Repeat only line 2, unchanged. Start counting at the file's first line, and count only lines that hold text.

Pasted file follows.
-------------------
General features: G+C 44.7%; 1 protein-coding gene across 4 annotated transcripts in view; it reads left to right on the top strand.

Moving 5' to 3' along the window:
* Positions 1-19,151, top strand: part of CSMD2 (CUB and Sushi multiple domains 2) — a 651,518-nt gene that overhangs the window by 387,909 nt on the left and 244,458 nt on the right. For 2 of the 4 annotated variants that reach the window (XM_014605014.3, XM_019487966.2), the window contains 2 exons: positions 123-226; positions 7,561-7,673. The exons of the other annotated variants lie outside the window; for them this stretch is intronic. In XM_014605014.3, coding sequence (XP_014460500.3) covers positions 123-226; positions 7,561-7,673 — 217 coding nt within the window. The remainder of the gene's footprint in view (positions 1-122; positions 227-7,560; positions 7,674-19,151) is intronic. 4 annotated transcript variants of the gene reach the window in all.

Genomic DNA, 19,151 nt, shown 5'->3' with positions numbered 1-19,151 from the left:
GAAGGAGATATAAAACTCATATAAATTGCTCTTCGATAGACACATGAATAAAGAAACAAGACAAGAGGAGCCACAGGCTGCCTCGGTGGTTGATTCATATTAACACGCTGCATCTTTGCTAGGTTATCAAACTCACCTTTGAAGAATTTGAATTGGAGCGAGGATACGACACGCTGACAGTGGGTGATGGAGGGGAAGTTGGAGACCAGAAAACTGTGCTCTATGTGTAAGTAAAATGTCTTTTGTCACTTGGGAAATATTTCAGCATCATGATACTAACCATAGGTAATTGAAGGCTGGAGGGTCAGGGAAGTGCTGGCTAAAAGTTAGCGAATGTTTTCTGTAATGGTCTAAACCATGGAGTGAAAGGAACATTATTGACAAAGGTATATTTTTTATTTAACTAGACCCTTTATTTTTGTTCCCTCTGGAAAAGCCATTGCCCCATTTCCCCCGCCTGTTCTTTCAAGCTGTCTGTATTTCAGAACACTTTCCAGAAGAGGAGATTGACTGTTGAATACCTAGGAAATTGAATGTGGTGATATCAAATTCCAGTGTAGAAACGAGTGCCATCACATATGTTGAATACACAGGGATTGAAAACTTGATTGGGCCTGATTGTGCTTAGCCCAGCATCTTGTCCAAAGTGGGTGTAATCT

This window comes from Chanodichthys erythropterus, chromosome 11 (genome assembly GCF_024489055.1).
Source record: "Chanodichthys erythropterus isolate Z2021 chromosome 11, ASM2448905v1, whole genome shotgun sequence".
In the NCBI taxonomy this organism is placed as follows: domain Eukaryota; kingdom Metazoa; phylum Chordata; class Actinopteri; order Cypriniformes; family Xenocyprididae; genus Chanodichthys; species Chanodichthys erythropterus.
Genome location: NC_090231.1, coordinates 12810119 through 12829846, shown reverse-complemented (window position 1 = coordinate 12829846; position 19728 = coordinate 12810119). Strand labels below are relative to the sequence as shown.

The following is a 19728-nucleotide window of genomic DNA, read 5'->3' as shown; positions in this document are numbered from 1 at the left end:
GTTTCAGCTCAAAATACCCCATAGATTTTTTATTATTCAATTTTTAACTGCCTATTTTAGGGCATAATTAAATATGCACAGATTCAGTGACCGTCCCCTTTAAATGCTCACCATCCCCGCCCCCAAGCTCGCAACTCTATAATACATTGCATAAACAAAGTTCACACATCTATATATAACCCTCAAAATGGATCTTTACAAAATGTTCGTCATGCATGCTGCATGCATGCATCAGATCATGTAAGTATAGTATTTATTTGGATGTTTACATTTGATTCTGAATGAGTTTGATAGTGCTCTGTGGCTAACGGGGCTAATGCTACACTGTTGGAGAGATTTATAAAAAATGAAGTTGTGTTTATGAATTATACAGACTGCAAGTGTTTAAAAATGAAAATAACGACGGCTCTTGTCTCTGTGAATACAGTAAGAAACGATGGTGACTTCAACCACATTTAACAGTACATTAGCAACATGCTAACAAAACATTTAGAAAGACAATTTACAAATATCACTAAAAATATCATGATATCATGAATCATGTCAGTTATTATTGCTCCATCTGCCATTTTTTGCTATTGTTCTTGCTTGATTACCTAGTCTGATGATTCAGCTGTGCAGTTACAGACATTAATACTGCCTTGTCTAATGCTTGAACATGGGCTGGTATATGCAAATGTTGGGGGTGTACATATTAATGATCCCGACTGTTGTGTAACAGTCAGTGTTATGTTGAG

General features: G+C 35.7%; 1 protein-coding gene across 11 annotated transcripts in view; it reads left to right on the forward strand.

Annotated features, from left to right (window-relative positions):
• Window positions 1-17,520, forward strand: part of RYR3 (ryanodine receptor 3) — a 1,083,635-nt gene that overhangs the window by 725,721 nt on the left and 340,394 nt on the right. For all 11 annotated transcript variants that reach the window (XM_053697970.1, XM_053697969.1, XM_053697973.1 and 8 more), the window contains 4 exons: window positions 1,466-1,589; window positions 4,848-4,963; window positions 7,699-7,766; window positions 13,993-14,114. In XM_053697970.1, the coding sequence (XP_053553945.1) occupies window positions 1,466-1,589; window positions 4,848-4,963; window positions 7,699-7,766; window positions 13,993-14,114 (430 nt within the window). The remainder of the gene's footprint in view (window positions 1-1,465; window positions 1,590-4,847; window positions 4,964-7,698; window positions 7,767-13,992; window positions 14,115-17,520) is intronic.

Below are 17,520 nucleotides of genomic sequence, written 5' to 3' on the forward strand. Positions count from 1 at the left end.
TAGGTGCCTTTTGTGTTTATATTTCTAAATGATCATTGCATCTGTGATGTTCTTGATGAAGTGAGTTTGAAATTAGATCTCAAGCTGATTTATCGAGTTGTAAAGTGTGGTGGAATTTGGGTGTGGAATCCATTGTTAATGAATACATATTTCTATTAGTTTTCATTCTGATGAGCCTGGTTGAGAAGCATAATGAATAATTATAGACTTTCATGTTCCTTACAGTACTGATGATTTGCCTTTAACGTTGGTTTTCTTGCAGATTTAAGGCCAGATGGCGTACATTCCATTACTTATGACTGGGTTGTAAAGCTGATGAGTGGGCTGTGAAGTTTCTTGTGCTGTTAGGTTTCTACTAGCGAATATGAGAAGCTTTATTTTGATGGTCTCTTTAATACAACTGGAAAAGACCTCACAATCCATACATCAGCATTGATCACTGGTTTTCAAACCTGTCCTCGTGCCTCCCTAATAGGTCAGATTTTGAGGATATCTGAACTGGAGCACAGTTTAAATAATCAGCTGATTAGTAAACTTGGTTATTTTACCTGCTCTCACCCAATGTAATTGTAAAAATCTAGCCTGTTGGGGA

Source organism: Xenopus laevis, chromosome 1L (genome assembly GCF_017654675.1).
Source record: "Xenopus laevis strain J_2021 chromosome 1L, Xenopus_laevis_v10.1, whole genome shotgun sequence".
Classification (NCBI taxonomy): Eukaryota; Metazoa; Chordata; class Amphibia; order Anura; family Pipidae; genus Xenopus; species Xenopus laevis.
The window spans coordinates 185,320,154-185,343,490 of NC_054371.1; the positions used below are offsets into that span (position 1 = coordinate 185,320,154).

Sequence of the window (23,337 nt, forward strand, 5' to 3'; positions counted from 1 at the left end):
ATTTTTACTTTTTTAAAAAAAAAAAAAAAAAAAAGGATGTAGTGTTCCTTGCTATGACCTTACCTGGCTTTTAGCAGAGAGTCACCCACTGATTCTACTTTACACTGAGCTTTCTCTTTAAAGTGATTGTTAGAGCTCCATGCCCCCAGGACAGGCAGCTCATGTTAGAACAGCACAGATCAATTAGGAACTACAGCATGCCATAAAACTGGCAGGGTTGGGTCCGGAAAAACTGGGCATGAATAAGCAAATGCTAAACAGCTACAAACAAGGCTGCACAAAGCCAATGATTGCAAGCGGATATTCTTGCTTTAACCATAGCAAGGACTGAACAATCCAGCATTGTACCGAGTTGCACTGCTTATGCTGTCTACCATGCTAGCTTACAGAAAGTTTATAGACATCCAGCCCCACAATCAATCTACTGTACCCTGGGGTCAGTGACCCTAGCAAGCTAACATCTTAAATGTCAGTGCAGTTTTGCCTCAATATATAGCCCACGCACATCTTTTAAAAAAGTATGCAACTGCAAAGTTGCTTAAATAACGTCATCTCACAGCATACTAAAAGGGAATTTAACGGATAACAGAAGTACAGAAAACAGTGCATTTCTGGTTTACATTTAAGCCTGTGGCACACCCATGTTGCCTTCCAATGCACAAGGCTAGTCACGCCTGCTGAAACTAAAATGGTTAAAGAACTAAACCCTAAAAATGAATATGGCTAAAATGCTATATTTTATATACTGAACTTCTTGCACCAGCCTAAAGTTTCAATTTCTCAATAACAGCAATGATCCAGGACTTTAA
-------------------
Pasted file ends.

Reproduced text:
Moving 5' to 3' along the window: